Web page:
UNEPGEO-2000 Next: Conclusions -->
Previous: Environmental information and education 
Contents 
Chapter Three: Policy Responses - Asia and the Pacific

Social policies

While few environmental policies specifically target equity or poverty issues, there have been some policy initiatives in the social sector. Their thrust has been to address poverty directly through employment generation programmes and to improve equity through rural credit. At the same time, many countries have adopted policies to stabilize or moderate population growth rates. The success of efforts directly targeted at poverty alleviation has varied with notable progress in East Asia but less in South Asia (UNESCAP/ADB 1995). The direct support programmes set up by many Asian governments provide subsidized food or credit and introduce micro-finance programmes. Subsidy programmes have tended not to work well. Subsidized food deliveries are not easy to target, and have often gone largely to the better-off in urban areas. In subsidized credit programmes, loans typically fail to reach the poor, are often used for consumption, and are usually not repaid (ADB 1997).

The social policies of ASEAN countries have focused on sustainable human settlements. The priority targets have been the basic needs of the rural population, especially shelter and safe drinking water. Human resource development has also been emphasized, with a high priority on education and training (ASEAN 1997). Social policies have also supported resource decentralization and environmental management. The spread of HIV-AIDS, and increasingly severe air and water pollution, are emerging issues to be given priority in social development. ASEAN has also spelled out the need to support the development of a regional framework for integrating environment and development concerns in the decision-making process.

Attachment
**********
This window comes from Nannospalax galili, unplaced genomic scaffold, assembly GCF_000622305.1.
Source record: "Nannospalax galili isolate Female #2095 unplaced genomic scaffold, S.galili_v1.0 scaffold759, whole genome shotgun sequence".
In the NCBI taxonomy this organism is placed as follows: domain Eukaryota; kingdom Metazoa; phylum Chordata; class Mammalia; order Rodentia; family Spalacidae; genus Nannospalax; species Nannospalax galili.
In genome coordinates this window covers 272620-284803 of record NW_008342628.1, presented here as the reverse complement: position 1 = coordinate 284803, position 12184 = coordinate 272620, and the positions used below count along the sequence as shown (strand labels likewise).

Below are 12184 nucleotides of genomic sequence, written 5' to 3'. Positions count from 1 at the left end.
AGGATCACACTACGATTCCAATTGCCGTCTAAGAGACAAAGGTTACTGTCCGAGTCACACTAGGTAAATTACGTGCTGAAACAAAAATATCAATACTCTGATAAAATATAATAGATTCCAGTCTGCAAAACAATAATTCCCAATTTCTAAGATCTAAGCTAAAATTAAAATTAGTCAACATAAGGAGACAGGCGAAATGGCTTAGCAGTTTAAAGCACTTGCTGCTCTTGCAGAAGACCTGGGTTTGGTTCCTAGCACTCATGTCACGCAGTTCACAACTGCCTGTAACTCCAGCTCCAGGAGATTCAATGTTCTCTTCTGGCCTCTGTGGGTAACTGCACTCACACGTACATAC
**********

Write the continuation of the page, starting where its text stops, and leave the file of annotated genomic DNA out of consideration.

Over the past decade, the Chinese government has implemented a series of policies for science and education, population, women and social protection, in the interest of environmental protection. Both central and local governments have stepped up efforts to relieve the victims of natural disasters. In 1995, relief funds amounting to the equivalent of US$284 million benefited more than 31 million poor people. A further seven million households received relief funds from local government organizations while some two million households were able to rise above the poverty level (SEPA 1997b).


UNEPGEO-2000 Next: Conclusions -->
Previous: Environmental information and education 
Contents